The importance of nerve microenvironment for schwannoma development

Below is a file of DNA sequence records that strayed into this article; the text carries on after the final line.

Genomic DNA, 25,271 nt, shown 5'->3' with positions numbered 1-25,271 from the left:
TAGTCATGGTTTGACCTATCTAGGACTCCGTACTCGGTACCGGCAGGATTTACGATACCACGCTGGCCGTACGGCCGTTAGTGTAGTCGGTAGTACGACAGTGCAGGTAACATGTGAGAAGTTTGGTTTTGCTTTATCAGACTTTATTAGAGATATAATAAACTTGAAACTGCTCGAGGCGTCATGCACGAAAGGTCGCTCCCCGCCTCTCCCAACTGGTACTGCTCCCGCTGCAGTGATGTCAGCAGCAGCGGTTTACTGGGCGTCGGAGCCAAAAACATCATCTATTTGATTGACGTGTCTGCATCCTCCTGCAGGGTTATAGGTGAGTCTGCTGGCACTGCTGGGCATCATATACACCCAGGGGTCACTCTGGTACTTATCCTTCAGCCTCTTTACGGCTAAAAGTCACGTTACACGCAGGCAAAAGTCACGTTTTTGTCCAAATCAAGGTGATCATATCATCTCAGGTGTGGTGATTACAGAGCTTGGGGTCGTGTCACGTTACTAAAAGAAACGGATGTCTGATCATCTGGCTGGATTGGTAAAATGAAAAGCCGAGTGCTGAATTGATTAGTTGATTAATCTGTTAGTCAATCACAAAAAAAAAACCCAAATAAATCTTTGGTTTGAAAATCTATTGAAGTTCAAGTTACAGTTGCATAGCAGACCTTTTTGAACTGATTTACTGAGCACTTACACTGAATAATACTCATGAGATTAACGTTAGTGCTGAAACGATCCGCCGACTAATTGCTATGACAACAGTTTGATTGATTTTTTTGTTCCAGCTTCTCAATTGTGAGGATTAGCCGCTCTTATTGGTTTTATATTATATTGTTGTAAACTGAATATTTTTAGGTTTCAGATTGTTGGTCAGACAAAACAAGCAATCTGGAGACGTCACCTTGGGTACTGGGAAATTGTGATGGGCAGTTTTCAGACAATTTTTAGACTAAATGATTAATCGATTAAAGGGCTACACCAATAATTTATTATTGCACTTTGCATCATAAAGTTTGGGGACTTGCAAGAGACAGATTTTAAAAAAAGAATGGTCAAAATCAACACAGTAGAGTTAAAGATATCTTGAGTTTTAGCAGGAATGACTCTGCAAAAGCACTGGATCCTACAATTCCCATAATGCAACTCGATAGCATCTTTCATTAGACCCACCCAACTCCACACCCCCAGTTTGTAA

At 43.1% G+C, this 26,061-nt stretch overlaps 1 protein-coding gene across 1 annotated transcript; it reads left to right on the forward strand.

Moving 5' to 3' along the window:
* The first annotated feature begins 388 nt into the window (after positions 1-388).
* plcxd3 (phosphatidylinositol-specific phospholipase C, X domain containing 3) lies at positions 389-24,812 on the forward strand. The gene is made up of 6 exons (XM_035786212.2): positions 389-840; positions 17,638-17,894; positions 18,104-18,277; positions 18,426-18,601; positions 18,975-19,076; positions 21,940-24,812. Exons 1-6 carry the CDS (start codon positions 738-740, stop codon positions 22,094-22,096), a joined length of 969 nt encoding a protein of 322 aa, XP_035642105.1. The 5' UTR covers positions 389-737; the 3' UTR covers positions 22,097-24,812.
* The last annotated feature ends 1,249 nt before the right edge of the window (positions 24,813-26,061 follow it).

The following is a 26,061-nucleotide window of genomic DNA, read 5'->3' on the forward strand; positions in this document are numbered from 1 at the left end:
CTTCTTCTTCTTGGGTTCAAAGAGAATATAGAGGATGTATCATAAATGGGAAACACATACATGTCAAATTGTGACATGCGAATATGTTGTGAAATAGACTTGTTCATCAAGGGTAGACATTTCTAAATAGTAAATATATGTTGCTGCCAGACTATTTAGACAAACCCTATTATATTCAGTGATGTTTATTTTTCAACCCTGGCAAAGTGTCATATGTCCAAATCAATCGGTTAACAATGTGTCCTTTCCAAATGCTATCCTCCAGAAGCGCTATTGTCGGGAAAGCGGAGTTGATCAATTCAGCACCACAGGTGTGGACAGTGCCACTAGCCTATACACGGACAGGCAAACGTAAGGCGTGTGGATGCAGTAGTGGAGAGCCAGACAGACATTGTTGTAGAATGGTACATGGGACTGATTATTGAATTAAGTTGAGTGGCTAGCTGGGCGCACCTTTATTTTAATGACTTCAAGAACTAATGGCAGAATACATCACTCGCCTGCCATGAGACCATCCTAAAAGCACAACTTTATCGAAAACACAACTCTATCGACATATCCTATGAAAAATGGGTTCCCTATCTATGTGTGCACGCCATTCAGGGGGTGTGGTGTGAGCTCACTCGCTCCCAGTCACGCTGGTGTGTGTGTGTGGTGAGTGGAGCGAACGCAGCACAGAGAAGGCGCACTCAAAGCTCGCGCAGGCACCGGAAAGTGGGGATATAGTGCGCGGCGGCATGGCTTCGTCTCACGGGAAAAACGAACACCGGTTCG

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Schwannomas are predominantly benign nerve sheath neoplasms caused by Nf2 gene inactivation. Presently, treatment options are mainly limited to surgical tumor resection due to the lack of effective pharmacological drugs. Although the mechanistic understanding of Nf2 gene function has advanced, it has so far been primarily restricted to Schwann cell-intrinsic events. Extracellular cues determining Schwann cell behavior with regard to schwannoma development remain unknown. Here we show pro-tumourigenic microenvironmental effects on Schwann cells where an altered axonal microenvironment in cooperation with injury signals contribute to a persistent regenerative Schwann cell response promoting schwannoma development. Specifically in genetically engineered mice following crush injuries on sciatic nerves, we found macroscopic nerve swellings in mice with homozygous nf2 gene deletion in Schwann cells and in animals with heterozygous nf2 knockout in both Schwann cells and axons. However, patient-mimicking schwannomas could only be provoked in animals with combined heterozygous nf2 knockout in Schwann cells and axons. We identified a severe re-myelination defect and sustained macrophage presence in the tumor tissue as major abnormalities. Strikingly, treatment of tumor-developing mice after nerve crush injury with medium-dose aspirin significantly decreased schwannoma progression in this disease model. Our results suggest a multifactorial concept for schwannoma formation-emphasizing axonal factors and mechanical nerve irritation as predilection site for schwannoma development. Furthermore, we provide evidence supporting the potential efficacy of anti-inflammatory drugs in the treatment of schwannomas.
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